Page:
HUS and AMD are diseases representative of two distinct types of complement-mediated injury states. The former is an acute injury that leads to microthrombi. This lesion occurs over a few hours and days and is self-limited. The latter is a situation featuring chronic inflammation over years and decades and is ongoing. Neither condition was thought to have a pathologic relationship to innate immunity, specifically to the complement system. However, whole genome screens identified mutations and polymorphisms in complement regulatory genes as predisposing factors. The basic model arising from these studies is that a reduction in the function of a plasma or membrane inhibitor of the AP permits excessive complement activation on renal endothelium in HUS and on retinal debris in AMD. These associations have much to teach us about the host’s innate immune response to acute injury and to chronic debris deposition.
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Explore This IssueFebruary 2010
An Example of Acute Injury State
Atypical hemolytic uremic syndrome (aHUS) is one of a group of conditions termed the thrombomicroangiopathies (TMA) that are associated with endothelial cell injury.2–4 Approximately 50% of patients with aHUS (also called familial, sporadic, nonenteropathic, or Shiga toxin– negative HUS) are haploinsufficient for a CIP. Atypical HUS is characterized by the acute onset of the triad of microangiopathic hemolytic anemia, a low platelet count secondary to consumption, and renal failure caused by microthrombi. “Typical” or the epidemic form of HUS most commonly follows an infection featuring bloody diarrhea by a Shiga toxin– producing Escherichia coli.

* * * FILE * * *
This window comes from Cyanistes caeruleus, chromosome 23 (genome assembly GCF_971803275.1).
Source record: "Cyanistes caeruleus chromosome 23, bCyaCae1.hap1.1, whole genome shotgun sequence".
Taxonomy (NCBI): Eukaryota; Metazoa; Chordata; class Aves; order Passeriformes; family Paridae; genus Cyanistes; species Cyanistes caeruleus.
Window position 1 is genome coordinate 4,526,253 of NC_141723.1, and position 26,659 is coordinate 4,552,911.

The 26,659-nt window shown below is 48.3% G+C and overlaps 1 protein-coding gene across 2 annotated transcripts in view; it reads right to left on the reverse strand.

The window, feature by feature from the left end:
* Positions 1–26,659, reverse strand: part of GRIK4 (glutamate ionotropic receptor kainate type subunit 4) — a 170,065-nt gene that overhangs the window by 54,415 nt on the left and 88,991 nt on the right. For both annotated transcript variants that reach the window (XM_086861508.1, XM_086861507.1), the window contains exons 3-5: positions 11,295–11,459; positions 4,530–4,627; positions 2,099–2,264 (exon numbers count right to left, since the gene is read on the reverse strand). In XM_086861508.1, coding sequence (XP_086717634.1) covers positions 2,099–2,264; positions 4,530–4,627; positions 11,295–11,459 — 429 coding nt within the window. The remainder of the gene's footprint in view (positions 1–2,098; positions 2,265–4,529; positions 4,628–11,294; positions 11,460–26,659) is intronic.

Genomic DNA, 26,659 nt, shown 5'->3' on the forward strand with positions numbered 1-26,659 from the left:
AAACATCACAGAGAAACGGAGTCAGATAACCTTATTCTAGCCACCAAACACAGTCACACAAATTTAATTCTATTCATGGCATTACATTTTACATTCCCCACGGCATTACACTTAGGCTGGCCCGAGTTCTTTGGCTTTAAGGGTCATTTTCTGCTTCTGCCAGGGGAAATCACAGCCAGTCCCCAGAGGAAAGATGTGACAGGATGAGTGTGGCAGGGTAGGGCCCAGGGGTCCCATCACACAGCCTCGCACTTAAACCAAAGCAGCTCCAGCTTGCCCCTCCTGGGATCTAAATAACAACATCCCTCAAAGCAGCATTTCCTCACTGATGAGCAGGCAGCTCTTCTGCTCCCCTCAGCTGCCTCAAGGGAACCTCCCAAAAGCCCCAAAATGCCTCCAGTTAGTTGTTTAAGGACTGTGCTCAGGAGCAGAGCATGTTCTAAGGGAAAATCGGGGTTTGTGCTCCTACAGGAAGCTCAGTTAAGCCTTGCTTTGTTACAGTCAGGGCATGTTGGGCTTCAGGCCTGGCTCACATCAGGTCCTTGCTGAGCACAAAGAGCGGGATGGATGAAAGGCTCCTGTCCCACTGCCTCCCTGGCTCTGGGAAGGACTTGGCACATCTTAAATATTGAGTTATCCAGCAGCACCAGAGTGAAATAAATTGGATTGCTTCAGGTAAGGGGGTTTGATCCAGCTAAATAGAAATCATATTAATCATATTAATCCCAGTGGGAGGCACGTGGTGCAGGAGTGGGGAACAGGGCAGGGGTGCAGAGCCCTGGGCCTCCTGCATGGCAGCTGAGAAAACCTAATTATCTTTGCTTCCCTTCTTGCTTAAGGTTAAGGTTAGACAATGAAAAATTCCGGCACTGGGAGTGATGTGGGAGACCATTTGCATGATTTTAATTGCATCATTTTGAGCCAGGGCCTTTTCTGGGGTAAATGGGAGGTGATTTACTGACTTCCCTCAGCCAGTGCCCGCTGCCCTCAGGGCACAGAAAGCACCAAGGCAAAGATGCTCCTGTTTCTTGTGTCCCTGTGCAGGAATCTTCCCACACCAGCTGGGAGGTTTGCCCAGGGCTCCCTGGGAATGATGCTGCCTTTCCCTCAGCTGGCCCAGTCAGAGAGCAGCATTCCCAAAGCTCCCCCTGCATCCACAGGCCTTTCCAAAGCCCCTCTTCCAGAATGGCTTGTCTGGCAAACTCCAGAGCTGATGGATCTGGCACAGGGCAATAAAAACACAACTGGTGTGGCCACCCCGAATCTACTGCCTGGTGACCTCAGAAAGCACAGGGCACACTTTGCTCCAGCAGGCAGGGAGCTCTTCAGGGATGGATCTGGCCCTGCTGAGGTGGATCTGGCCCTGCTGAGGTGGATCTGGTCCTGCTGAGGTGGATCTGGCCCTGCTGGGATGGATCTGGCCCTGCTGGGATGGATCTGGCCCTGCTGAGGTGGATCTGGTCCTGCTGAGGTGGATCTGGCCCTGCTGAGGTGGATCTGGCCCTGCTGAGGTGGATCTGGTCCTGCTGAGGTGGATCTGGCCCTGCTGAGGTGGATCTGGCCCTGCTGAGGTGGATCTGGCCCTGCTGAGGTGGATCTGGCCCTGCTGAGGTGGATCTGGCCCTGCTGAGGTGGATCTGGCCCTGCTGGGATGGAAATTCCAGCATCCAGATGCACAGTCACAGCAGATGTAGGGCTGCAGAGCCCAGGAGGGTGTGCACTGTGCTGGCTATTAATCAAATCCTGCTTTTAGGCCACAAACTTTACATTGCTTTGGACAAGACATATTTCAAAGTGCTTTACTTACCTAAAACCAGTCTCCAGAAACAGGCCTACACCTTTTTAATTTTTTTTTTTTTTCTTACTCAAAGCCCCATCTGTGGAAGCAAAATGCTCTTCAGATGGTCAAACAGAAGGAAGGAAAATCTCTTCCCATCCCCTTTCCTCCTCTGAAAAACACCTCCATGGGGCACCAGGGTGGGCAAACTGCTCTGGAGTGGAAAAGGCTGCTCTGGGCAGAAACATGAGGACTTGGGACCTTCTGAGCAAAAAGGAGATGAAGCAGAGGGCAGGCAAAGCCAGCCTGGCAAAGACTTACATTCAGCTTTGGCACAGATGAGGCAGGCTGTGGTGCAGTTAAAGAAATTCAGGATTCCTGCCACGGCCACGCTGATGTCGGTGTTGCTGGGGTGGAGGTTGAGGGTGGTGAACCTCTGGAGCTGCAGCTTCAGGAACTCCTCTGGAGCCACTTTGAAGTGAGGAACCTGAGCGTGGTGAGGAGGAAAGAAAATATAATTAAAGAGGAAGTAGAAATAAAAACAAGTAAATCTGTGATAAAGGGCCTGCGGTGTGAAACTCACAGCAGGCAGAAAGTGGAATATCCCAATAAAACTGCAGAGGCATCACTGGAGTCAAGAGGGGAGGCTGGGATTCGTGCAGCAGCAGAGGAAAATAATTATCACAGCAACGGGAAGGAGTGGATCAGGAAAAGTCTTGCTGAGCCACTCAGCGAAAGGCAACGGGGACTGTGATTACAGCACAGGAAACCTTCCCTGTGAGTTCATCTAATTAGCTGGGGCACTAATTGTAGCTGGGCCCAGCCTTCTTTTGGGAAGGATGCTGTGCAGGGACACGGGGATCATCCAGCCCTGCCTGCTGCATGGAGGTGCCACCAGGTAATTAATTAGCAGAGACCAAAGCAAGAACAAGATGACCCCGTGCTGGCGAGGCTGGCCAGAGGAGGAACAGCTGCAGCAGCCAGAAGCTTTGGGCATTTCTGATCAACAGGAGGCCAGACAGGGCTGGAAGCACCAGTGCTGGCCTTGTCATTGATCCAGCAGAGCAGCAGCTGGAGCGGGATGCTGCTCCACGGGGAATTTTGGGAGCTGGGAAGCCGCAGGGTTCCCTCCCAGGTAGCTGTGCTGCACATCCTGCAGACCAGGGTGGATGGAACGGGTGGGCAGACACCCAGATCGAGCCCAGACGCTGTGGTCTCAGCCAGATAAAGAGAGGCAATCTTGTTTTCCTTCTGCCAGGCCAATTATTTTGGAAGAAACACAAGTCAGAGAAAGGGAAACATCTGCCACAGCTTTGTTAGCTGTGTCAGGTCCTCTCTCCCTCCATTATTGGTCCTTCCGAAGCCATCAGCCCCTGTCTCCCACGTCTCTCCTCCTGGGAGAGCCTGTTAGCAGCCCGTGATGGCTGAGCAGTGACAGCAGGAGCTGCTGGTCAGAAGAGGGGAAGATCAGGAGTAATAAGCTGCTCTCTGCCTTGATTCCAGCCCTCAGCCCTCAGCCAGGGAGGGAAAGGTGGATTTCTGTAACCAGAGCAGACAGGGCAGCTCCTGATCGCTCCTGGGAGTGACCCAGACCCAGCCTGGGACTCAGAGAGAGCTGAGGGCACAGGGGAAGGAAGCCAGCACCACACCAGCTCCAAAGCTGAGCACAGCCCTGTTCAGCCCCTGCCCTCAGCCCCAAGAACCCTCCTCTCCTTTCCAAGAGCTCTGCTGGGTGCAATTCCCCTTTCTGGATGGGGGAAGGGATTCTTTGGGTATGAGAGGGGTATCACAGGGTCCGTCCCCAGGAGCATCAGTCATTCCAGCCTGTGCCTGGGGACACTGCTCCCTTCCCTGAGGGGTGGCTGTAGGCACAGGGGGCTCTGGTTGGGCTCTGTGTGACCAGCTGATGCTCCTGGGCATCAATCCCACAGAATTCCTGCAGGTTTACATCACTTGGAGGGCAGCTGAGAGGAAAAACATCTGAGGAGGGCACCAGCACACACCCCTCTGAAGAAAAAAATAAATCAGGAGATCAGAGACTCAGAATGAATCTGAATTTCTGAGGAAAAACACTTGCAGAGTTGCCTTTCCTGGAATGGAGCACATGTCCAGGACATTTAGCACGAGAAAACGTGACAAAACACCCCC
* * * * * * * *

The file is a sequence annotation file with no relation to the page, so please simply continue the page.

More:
Atypical HUS may not have an identifiable trigger, but serious infections in young children are a common precipitating event. Atypical HUS tends to be lethal (25% of patients die acutely) and recurrent (50% of patients develop permanent kidney failure). The penetrance is about 50%, and the mean age at presentation is younger than five years of age. Atypical HUS is a disease of complement dysregulation, commonly featuring a heterozygous mutation in one of three genes: FH, MCP, or factor I.2–4,18 (See Table 1, at left, and Figure 4, p. 18.) Further, gain-of-function mutations for the activating components factor B and C3 have also now been reported in aHUS.19,20 Identification of a mutation is important in disease management owing to differences in mortality, renal survival, and outcome of kidney transplantation.2–4,18 Current treatment is plasma infusion/exchange, but complement inhibitor therapy provides hope for the future.21–23